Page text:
Visit World-Architects to learn more about the FKI Tower and see the runners-up.

Friday, January 29, 2016

Vote for Building of the Year 2015

Sunday is the lat day to vote for the Building of the Year 2015 at American-Architects. The Building of the Week is a feature I curate for the platform, and for 2015 the theme was overseas buildings by US architects with some of the inverse: buildings in North America by foreign firms. Easier said than done: the criteria made it hard to fill 50 slots, so there are only 36 (37 with a Barcelona project that was put in for the launch of Catalan-Architects). Regardless, its'a solid selection of buildings, with big names (Renzo Piano, Bernard Tschumi, Richard Meier SANAA, David Adjaye) balanced by lesser-known architects (Zoka Zola, Sharon Davis, Biber Architects, SsD) and plenty in between. Below is a screenshot of the buildings in the running; click on the image or here to go vote for your favorite. The winner will be announced online Monday and in the eMagazine that lands in inboxes on Tuesday.

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Thursday, January 28, 2016

Today's archidose #881

Here are some photos of the Cemetery Building (2010) in Erlenbach, Switzerland, by AFGH / Andreas Fuhrimann Gabrielle Hächler, photographed by Trevor Patt.

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To contribute your Flickr images for consideration, just:
:: Join and add photos to the archidose pool
To contribute your Instagram images for consideration, just:
:: Tag your photos #archidose

Wednesday, January 27, 2016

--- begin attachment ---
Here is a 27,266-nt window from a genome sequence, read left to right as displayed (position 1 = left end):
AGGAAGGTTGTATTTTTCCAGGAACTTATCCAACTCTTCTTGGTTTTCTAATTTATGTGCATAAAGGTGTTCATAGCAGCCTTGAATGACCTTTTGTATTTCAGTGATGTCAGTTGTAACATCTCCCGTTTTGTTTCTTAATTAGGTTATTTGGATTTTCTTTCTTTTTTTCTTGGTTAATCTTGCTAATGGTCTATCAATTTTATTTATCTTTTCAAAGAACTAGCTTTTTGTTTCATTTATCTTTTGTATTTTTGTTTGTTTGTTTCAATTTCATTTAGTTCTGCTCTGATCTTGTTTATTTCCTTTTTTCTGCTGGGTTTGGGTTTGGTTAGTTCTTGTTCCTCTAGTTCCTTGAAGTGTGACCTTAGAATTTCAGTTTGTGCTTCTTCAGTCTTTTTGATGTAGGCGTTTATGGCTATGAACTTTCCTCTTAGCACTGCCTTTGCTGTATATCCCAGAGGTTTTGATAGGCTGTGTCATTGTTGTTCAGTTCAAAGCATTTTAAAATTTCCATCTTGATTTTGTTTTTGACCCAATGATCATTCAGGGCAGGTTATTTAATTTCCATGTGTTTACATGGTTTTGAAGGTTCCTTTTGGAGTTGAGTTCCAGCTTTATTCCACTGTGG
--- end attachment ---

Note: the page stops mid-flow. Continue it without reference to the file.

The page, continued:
Easy Come, Easy Go

Yesterday the New York Times reported on MoMA's latest renovation plans, something that has not been on my radar for about two years, when they put their foot down on demolishing the Folk Art Museum. The most unfortunate news is that the most interesting – and public – components in Diller Scofidio + Renfro's schematic plans (the "Art Bay" and the public sculpture garden entrance) are gone:



This news should hardly come as a surprise to anybody following MoMA's latest renovation, which kicked off with the demolition of Tod Williams Billie Tsien Architects' 2001 American Folk Art Museum next door. Sure, DS+R tried to save that contemporary gem (and then explained to a packed house whey they couldn't), but with MoMA's concerns focused squarely on dealing with the hordes of ticketed museum-goers generated by, but not adequately addressed in the 2004 Yoshio Taniguchi expansion, there's just no room for publicly inviting gestures. In the case of the "Art Bay," MoMA director Glenn Lowry said, "It became clear that there was a better solution." The better solution is a gallery, still public and visible from the street, but only accessible from the MoMA lobby. The "Art Bay"'s literal connection of the museum to the sidewalk – what I see as a huge opportunity and very-New York thing – is gone, erased just as easily as it was put into the rendering.

Drawings of the latest DS+R plans via the New York Times:

Monday, January 25, 2016

Today's archidose #880

Here are some photos of Bunker 599 (2010) in the Netherlands by RAAAF and Atelier de Lyon, photographed by Maurice Tjon a Tham.

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And the making of Bunker 599 from RAAAF:


To contribute your Flickr images for consideration, just:
:: Join and add photos to the archidose pool
To contribute your Instagram images for consideration, just:
:: Tag your photos #archidose